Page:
That’s the first of many problems with Kong: Skull Island—the tone is completely off from that of Godzilla. Sure, as directed by Jordan Vogt-Roberts, there are moments of action and suspense similar to Edwards’ flick, but the tone of this film jumps up and down like a kangaroo in a bouncy castle. How can these two films cross over successfully when one is so starkly serious and the other so ludicrously flippant?
As directed by relative newcomer Gareth Edwards, we are left with a question: Is Rogue One a political film or not? As it turns out, it is and it’s a welcome thematic element to add to the Star Wars universe, something which — much like the film itself — we didn’t know we needed until we got it.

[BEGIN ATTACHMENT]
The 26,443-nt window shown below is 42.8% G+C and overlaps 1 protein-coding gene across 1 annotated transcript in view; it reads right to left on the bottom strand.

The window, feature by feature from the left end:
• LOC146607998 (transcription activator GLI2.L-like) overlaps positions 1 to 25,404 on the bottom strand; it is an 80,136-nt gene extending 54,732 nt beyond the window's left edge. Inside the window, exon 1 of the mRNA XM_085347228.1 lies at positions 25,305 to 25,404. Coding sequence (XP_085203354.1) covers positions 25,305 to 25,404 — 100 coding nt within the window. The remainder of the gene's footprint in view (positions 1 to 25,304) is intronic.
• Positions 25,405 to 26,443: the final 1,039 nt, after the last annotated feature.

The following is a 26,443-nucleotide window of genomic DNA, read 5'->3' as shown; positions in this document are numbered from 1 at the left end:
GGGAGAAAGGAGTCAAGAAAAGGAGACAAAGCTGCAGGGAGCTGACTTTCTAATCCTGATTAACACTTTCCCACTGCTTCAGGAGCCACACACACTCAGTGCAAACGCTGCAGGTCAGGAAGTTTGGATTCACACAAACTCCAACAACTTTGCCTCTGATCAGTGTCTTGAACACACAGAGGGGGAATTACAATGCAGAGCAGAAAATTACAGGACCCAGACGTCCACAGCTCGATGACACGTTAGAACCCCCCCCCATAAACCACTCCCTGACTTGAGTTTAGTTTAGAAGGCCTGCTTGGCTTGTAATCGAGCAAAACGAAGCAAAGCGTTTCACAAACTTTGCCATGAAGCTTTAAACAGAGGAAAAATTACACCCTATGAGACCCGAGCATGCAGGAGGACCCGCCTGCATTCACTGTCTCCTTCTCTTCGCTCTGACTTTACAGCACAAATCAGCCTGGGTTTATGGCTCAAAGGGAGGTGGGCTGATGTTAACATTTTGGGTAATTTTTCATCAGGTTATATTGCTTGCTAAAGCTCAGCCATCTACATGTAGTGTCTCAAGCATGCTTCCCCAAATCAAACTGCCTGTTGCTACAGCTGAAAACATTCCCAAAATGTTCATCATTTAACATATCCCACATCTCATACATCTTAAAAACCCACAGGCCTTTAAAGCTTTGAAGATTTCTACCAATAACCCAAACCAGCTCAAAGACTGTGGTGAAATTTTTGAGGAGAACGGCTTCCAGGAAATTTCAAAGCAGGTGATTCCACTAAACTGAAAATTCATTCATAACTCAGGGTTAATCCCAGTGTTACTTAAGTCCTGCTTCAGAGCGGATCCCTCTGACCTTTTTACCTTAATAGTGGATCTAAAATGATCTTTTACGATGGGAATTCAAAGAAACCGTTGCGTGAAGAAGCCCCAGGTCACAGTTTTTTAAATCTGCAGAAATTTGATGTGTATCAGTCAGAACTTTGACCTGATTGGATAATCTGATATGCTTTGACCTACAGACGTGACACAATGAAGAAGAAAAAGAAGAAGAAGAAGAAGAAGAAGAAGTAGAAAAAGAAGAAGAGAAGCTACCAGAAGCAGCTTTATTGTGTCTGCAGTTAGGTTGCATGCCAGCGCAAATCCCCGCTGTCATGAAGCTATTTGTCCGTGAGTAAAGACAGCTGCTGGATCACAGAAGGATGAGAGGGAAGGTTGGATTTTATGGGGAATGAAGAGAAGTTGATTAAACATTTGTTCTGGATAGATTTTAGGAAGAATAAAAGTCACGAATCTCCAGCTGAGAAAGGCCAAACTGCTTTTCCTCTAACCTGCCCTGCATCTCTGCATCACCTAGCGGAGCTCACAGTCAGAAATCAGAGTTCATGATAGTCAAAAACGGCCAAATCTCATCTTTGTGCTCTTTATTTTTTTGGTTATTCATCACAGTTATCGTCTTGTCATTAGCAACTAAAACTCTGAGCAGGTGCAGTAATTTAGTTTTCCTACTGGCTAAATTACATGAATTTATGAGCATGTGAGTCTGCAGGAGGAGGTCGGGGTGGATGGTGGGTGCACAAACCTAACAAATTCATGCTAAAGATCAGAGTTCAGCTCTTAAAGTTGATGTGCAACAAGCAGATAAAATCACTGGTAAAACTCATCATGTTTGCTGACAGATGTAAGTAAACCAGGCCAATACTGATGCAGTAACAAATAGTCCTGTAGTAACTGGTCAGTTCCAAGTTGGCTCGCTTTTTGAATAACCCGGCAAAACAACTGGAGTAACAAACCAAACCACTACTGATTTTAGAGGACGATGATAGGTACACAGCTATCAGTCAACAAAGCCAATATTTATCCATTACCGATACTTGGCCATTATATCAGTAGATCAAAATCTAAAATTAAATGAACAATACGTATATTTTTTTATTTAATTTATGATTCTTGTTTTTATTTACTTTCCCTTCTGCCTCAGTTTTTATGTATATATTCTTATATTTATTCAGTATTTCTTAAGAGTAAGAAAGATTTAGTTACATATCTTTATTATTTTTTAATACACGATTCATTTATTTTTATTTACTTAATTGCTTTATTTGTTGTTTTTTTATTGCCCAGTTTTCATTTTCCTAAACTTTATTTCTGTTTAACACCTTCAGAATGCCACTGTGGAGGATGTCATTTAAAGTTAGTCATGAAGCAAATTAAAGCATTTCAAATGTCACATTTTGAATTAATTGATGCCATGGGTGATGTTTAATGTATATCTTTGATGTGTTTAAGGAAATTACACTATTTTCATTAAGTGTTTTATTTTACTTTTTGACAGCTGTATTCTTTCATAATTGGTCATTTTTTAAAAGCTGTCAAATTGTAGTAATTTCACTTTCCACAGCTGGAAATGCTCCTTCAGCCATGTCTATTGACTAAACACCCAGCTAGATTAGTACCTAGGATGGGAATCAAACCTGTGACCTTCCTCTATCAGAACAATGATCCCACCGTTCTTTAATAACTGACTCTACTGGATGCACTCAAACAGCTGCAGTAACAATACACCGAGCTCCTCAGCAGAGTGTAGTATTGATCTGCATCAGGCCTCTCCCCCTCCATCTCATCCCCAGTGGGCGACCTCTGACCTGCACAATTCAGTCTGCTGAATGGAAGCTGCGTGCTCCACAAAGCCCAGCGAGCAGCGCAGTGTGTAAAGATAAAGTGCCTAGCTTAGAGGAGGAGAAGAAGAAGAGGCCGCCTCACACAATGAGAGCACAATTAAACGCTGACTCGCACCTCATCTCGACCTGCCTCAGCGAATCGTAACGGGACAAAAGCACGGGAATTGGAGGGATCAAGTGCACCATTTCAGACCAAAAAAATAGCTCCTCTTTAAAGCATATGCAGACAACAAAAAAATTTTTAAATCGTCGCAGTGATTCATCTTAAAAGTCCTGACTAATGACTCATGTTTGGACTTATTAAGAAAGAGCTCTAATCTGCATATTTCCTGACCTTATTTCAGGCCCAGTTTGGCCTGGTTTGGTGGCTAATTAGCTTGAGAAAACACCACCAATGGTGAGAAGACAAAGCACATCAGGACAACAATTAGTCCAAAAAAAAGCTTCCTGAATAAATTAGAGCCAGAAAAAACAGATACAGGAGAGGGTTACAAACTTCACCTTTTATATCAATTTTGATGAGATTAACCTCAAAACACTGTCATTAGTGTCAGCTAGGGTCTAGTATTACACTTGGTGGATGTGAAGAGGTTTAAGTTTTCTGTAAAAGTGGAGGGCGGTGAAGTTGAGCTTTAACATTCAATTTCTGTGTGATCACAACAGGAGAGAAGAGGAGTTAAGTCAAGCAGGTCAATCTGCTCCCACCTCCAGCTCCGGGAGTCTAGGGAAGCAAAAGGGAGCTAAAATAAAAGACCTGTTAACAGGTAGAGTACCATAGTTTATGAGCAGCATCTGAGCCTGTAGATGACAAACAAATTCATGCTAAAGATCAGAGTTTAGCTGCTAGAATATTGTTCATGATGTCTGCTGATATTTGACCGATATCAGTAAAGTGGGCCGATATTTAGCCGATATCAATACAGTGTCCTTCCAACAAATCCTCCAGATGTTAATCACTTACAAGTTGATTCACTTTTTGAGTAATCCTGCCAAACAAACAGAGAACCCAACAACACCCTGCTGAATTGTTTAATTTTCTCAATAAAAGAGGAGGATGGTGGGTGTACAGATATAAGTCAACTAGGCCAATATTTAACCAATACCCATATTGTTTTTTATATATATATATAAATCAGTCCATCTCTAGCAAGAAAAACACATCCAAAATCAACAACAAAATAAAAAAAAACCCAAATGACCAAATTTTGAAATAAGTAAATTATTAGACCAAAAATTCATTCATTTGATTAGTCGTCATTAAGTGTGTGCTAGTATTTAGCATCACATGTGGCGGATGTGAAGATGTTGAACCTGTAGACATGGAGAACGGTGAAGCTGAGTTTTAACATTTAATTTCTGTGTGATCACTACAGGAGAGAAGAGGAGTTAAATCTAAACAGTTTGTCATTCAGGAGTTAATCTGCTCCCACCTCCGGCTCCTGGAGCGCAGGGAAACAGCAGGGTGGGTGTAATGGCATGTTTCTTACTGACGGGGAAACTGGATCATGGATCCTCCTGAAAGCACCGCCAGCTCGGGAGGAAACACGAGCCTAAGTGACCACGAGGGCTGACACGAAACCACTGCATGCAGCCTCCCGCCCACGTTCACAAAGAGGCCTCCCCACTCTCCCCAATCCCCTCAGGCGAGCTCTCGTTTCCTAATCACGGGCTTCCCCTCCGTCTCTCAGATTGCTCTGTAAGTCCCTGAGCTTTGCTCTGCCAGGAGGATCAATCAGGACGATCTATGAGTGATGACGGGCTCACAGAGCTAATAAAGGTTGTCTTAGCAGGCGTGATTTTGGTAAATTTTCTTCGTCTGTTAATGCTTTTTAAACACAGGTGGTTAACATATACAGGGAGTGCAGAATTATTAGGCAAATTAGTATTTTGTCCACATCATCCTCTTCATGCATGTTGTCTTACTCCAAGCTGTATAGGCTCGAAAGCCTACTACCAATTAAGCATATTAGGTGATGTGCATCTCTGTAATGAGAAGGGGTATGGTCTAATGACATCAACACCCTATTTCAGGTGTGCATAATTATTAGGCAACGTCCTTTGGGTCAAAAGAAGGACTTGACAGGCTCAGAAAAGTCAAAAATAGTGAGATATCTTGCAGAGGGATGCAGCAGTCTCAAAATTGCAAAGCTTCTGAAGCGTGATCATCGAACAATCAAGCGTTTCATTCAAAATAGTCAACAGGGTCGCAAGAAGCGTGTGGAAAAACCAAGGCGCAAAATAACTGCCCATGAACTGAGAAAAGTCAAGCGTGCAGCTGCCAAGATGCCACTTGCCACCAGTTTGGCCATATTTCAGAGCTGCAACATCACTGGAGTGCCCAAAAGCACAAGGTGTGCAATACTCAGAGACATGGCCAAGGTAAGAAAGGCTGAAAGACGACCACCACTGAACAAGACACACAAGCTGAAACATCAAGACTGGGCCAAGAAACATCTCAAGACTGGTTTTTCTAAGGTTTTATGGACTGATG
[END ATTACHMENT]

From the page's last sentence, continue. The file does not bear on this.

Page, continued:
Fast forward ten years and we arrive at the latest Star Wars movies, the first made entirely free of Lucas’ ideas and touch. So far, they appear to employ a style that feels like both a throwback to the original trilogy and a true leap forward. It’s perhaps no surprise then, Lucas is not their biggest fan.
By: Dan Grant “Hey, I’m going to be going to Montreal on the Victoria Day weekend,” said Daniel Reynolds. “So I guess we’ll have to scrap that Godzilla review. Can […]